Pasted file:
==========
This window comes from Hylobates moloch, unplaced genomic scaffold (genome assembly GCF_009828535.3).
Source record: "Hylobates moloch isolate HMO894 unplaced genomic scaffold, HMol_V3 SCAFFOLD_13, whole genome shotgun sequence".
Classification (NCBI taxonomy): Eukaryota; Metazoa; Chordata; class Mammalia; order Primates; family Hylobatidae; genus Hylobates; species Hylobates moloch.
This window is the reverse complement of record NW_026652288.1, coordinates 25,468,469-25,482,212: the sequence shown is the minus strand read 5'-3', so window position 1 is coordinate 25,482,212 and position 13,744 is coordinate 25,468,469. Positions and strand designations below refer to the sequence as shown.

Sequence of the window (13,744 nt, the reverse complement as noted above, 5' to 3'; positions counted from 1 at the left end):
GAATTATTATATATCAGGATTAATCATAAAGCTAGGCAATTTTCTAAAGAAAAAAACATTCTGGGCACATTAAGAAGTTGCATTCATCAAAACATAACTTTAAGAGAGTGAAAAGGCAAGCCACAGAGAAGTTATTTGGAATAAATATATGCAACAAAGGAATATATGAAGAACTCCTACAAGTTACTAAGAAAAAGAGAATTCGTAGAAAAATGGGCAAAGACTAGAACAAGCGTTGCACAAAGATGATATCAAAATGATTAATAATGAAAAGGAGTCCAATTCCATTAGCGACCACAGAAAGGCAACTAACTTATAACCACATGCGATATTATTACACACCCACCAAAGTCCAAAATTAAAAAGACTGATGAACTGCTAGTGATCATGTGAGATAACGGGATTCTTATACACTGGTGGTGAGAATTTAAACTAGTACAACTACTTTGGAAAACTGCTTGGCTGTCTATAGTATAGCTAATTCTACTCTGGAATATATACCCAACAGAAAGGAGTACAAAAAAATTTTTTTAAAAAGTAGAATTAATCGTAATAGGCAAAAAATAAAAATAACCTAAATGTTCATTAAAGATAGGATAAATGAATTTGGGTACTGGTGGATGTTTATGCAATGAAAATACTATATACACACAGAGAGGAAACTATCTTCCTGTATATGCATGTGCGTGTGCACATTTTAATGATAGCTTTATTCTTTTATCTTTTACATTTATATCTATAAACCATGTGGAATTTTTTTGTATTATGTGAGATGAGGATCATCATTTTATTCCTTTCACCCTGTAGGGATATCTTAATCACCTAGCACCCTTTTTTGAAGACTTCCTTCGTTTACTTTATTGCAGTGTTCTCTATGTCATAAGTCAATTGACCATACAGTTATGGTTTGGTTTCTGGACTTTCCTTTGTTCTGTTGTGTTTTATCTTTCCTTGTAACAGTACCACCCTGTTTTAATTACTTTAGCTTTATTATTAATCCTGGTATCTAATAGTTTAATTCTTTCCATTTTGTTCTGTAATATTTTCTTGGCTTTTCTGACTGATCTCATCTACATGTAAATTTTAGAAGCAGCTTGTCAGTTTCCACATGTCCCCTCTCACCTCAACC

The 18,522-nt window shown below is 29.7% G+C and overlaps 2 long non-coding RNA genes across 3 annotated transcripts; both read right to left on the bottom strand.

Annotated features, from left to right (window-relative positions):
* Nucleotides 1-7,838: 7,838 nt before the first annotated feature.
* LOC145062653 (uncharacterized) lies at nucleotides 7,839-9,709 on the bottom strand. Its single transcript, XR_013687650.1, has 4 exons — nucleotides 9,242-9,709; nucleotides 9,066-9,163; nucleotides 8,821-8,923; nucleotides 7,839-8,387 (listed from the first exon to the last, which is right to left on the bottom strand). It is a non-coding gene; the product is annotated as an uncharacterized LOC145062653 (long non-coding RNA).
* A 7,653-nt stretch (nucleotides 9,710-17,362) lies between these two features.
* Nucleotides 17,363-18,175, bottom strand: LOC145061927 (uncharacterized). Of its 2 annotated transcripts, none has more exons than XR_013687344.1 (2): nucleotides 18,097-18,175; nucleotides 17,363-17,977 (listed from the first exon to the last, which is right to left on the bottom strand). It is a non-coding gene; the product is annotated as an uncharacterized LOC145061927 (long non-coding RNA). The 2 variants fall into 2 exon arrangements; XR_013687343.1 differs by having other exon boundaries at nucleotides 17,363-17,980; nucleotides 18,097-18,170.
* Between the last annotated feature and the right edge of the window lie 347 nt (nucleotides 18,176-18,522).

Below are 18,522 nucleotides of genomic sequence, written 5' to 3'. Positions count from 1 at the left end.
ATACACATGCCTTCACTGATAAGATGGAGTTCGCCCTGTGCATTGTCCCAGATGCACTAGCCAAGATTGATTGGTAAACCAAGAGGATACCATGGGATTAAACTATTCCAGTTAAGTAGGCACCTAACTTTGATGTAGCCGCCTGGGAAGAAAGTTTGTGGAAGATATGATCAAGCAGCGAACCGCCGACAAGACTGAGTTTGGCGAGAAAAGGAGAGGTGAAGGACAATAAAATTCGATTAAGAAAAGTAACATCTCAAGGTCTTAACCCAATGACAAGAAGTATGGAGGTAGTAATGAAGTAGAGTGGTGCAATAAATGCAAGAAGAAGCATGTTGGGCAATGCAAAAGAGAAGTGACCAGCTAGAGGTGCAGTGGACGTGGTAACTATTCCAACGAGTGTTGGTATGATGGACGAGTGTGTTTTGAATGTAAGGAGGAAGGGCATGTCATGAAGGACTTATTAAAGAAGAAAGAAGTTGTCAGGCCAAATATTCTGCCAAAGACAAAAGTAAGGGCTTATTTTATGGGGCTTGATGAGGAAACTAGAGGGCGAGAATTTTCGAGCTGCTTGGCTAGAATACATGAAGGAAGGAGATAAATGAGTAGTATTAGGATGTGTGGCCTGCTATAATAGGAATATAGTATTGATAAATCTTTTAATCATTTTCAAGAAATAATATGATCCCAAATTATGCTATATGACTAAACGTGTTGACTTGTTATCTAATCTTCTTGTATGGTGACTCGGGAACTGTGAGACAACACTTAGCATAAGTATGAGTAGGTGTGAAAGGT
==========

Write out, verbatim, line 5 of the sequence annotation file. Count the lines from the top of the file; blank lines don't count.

Sequence of the window (13,744 nt, the reverse complement as noted above, 5' to 3'; positions counted from 1 at the left end):